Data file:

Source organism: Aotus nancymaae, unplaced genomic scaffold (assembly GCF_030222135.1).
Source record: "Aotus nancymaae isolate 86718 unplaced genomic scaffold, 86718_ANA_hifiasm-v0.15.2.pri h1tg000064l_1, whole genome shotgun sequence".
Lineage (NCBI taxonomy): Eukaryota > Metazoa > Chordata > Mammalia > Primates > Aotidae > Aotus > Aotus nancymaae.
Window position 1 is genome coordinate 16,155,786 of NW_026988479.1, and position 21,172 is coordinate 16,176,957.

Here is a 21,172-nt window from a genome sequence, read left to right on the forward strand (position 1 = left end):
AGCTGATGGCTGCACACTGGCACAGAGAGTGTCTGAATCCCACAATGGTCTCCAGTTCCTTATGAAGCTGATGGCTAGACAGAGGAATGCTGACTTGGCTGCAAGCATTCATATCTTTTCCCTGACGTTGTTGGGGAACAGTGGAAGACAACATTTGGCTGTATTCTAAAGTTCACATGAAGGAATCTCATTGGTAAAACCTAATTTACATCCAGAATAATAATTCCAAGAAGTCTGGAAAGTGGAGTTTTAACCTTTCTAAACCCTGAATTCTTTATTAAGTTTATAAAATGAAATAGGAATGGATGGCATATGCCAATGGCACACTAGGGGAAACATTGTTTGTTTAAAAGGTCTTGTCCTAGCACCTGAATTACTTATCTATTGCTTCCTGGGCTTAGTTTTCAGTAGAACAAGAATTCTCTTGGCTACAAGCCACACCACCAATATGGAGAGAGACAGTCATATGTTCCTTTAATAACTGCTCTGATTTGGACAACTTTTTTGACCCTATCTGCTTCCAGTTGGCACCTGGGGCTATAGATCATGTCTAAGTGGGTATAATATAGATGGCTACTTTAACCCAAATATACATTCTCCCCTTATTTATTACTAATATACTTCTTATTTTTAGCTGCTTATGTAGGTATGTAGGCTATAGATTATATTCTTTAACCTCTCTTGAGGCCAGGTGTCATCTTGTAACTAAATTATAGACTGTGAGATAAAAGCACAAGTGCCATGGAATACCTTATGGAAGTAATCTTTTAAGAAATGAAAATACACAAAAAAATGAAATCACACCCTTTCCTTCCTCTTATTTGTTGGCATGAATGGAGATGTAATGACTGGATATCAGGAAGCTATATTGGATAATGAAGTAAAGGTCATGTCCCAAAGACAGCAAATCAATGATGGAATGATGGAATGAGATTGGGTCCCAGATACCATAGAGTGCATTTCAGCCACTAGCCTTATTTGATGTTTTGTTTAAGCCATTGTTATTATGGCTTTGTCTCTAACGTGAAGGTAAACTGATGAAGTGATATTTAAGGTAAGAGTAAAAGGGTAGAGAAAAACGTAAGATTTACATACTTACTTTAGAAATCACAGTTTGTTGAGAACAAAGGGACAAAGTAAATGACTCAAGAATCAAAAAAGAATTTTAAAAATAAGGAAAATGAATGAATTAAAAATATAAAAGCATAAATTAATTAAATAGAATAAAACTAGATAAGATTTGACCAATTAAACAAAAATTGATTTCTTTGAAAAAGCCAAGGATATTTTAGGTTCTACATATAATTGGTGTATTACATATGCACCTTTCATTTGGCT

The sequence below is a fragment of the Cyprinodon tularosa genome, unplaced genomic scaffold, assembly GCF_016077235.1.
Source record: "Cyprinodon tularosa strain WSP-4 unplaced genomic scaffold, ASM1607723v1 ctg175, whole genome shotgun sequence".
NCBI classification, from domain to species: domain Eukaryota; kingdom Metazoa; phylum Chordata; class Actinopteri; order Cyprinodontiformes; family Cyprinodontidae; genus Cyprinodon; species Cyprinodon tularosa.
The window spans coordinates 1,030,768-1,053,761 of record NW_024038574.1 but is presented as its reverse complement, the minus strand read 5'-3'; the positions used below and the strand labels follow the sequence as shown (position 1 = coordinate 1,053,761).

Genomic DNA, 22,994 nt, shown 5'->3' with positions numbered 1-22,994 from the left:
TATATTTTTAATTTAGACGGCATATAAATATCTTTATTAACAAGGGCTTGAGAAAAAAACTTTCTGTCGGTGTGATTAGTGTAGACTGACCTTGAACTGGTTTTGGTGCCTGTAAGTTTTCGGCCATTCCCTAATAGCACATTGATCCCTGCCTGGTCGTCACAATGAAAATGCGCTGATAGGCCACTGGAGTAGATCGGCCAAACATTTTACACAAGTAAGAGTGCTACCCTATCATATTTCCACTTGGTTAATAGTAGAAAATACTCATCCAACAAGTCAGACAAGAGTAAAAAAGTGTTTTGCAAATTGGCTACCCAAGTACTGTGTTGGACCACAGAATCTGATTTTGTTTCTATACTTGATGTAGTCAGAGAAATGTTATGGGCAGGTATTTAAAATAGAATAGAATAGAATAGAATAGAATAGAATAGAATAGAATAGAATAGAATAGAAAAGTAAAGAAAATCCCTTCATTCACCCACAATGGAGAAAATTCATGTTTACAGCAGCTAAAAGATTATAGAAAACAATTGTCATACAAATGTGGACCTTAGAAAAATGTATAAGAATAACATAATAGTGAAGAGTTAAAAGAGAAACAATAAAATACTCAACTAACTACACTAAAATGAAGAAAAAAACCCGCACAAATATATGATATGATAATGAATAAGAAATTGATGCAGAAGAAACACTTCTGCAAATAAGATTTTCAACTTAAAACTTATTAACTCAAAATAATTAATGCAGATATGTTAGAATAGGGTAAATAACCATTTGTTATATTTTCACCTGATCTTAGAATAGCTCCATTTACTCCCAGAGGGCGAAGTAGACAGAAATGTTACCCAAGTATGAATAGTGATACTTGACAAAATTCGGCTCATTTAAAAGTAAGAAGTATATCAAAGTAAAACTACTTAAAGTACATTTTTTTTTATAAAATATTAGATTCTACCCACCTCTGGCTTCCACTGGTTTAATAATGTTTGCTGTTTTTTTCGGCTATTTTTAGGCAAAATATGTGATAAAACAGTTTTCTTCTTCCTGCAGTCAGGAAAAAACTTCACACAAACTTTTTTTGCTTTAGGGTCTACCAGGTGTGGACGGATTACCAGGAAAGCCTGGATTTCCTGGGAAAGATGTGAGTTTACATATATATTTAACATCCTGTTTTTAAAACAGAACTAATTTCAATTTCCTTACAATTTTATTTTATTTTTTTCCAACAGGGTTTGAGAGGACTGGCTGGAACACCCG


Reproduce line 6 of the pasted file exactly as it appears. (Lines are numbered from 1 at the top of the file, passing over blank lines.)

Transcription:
AGCTGATGGCTGCACACTGGCACAGAGAGTGTCTGAATCCCACAATGGTCTCCAGTTCCTTATGAAGCTGATGGCTAGACAGAGGAATGCTGACTTGGCTGCAAGCATTCATATCTTTTCCCTGACGTTGTTGGGGAACAGTGGAAGACAACATTTGGCTGTATTCTAAAGTTCACATGAAGGAATCTCATTGGTAAAACCTAATTTACATCCAGAATAATAATTCCAAGAAGTCTGGAAAGTGGAGTTTTAACCTTTCTAAACCCTGAATTCTTTATTAAGTTTATAAAATGAAATAGGAATGGATGGCATATGCCAATGGCACACTAGGGGAAACATTGTTTGTTTAAAAGGTCTTGTCCTAGCACCTGAATTACTTATCTATTGCTTCCTGGGCTTAGTTTTCAGTAGAACAAGAATTCTCTTGGCTACAAGCCACACCACCAATATGGAGAGAGACAGTCATATGTTCCTTTAATAACTGCTCTGATTTGGACAACTTTTTTGACCCTATCTGCTTCCAGTTGGCACCTGGGGCTATAGATCATGTCTAAGTGGGTATAATATAGATGGCTACTTTAACCCAAATATACATTCTCCCCTTATTTATTACTAATATACTTCTTATTTTTAGCTGCTTATGTAGGTATGTAGGCTATAGATTATATTCTTTAACCTCTCTTGAGGCCAGGTGTCATCTTGTAACTAAATTATAGACTGTGAGATAAAAGCACAAGTGCCATGGAATACCTTATGGAAGTAATCTTTTAAGAAATGAAAATACACAAAAAAATGAAATCACACCCTTTCCTTCCTCTTATTTGTTGGCATGAATGGAGATGTAATGACTGGATATCAGGAAGCTATATTGGATAATGAAGTAAAGGTCATGTCCCAAAGACAGCAAATCAATGATGGAATGATGGAATGAGATTGGGTCCCAGATACCATAGAGTGCATTTCAGCCACTAGCCTTATTTGATGTTTTGTTTAAGCCATTGTTATTATGGCTTTGTCTCTAACGTGAAGGTAAACTGATGAAGTGATATTTAAGGTAAGAGTAAAAGGGTAGAGAAAAACGTAAGATTTACATACTTACTTTAGAAATCACAGTTTGTTGAGAACAAAGGGACAAAGTAAATGACTCAAGAATCAAAAAAGAATTTTAAAAATAAGGAAAATGAATGAATTAAAAATATAAAAGCATAAATTAATTAAATAGAATAAAACTAGATAAGATTTGACCAATTAAACAAAAATTGATTTCTTTGAAAAAGCCAAGGATATTTTAGGTTCTACATATAATTGGTGTATTACATATGCACCTTTCATTTGGCT